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More changes at Bayou City Art Festival in Houston

Bayou City is moving on with its plans for an even better festival in Memorial Park March 27 & 28.

A recent visit to their website shows a new director and art fair contact. 

Susan Fowler, former executive director, was terminated at the end of the year. She had implemented the board's decision to expand the show to 450 artists last winter when a shortfall in the budget needed to be met. Kelly Kindred, the former executive director and most recently art fair director who had worked for the Art Colony Association (parent of the show) for seven years, was also laid off at that time. 

This was the board's decision as they continue to meet the financial needs of the organization. The new executive director is Joseph Plumbar, the chair of the board of directors.

Kelly will be missed as she sincerely worked hard for the organization and always was there with the artists needs foremost.

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Comment by Barry Bernstein on January 22, 2015 at 10:42am

Connie, you can reveal anything you want that you know about me. I would not be offended. I know a certain amount of personal information about you, except I can't think of one thing that would get you in trouble. You are too nice, honorable, and trustworthy.

Comment by Barry Bernstein on January 22, 2015 at 10:37am

Hey, I'm sticking up for you!! Meanwhile everyone uses "passive/aggressive" incorrectly. It is a psychological term that describes a certain behavior. Let's say I want us to go to a movie with friends and you "passively" agree. Later, as we are getting ready to go, you "aggressively" start an argument or get mad about something inane and say you are not going. That is passive/aggressive. It refers to an act you passively agree to, even though you don't want to do it, and then aggressively create an event to keep you from doing the said act.

I have to laugh. On your podcasts, sometimes, you are taking someone to task by being sarcastic. However, I have to listen very carefully for that sarcastic tone because you are too nice. lol. It always appears that you hold back because you don't want to offend someone. I am just the opposite. I am too sarcastic and sometimes when I am paying someone a compliment they think I'm being sarcastic.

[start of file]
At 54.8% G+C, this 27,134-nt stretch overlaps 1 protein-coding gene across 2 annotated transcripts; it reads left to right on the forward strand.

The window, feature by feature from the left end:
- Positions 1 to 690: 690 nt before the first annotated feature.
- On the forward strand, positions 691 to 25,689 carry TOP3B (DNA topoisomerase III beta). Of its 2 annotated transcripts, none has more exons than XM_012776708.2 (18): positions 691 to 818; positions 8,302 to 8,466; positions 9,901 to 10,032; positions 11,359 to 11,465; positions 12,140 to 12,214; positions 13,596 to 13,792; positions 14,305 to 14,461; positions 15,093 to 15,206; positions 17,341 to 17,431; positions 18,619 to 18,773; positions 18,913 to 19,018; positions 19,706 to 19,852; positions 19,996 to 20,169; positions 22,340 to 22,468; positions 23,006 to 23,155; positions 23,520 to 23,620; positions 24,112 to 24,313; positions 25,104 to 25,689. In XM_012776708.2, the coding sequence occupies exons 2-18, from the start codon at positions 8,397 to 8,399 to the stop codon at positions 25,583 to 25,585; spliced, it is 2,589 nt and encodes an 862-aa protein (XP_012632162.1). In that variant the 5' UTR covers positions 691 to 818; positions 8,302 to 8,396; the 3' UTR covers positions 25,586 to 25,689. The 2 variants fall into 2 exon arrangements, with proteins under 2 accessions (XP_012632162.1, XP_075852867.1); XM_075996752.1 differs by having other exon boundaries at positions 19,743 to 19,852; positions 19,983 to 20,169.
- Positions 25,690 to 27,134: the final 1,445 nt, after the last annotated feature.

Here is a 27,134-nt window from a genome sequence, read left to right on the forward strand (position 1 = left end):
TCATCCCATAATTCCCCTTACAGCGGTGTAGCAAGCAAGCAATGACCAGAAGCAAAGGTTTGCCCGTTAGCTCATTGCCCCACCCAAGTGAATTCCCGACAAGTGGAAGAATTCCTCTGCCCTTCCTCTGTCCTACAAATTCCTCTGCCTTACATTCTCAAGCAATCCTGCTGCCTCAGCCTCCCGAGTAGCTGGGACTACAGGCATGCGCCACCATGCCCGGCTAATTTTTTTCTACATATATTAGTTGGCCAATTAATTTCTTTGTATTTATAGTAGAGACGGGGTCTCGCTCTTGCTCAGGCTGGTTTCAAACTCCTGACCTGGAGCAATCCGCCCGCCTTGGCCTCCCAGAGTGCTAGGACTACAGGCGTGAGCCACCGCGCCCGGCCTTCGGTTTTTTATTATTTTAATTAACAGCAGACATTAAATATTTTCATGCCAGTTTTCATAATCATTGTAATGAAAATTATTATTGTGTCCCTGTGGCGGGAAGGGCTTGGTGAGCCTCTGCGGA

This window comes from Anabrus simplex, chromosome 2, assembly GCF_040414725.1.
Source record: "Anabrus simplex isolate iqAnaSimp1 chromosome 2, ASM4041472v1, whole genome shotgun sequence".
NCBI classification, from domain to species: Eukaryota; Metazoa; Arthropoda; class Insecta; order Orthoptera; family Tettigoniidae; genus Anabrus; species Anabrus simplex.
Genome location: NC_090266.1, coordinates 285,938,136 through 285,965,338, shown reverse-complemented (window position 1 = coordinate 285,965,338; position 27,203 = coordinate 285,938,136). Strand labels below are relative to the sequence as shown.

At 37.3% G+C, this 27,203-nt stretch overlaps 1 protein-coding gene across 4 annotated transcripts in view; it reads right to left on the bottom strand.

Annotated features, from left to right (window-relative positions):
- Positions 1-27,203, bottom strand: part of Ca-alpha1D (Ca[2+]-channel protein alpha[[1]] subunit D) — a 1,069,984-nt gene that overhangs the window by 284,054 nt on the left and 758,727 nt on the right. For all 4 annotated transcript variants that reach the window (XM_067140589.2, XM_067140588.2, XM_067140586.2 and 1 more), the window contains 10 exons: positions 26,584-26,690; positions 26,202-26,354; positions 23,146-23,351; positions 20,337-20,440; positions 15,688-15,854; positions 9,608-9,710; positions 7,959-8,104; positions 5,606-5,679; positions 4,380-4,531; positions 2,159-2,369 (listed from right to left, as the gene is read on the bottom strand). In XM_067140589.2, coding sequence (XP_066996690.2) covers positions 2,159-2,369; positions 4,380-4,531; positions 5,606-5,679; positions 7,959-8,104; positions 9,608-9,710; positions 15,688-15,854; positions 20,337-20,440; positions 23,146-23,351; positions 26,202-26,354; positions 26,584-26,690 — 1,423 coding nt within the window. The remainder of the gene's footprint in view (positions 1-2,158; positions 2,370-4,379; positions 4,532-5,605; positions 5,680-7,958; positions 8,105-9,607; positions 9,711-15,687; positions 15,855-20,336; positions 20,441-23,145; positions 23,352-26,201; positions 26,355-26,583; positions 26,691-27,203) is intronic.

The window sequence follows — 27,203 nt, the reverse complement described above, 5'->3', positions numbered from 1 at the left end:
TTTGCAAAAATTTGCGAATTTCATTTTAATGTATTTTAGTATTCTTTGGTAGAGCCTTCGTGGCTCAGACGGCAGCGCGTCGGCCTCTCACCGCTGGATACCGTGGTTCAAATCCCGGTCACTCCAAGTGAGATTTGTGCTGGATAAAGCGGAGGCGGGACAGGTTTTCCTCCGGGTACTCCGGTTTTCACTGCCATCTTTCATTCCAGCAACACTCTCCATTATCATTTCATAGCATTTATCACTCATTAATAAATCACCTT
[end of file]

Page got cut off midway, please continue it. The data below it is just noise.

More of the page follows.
Comment by Connie Mettler on January 22, 2015 at 10:16am

well, Melanie, that wouldn't be the first time someone said that about me ... I have so much personal information about the shows and the individuals (including Barry and Kelly K), but I learned the fine art of sarcasm at a women's college, and having 3 brothers, my journalistic sense gets strained sometimes. Thanks for sticking up for me.

Comment by Melanie Rolfes on January 20, 2015 at 8:18pm
Lol Barry, are you saying Connie is passive aggressive:). Connie most of us realize you have to walk a fine line to keep this group going. It benefits us all. Thank you.
Comment by Barry Bernstein on January 14, 2015 at 9:34pm

Hey Will, Connie is too nice. I'm too skeptical. I think it's not in her nature to go on the attack.  Sometimes, I think she puts things in a certain way just to get a rise out of me.

Comment by Connie Mettler on January 14, 2015 at 6:38pm

Excellent point, Will. I should have noted that in the above post. In my mind, when I do the "calls for artists", in general I don't note that that is advertising, but expect that people will know that. In this particular situation I was trying to respect my source, but my choice of words didn't quite reflect what I had in mind, which was: please read between the lines. I hope that this event can at the very least maintain, and it would be great if it could be an "even better festival."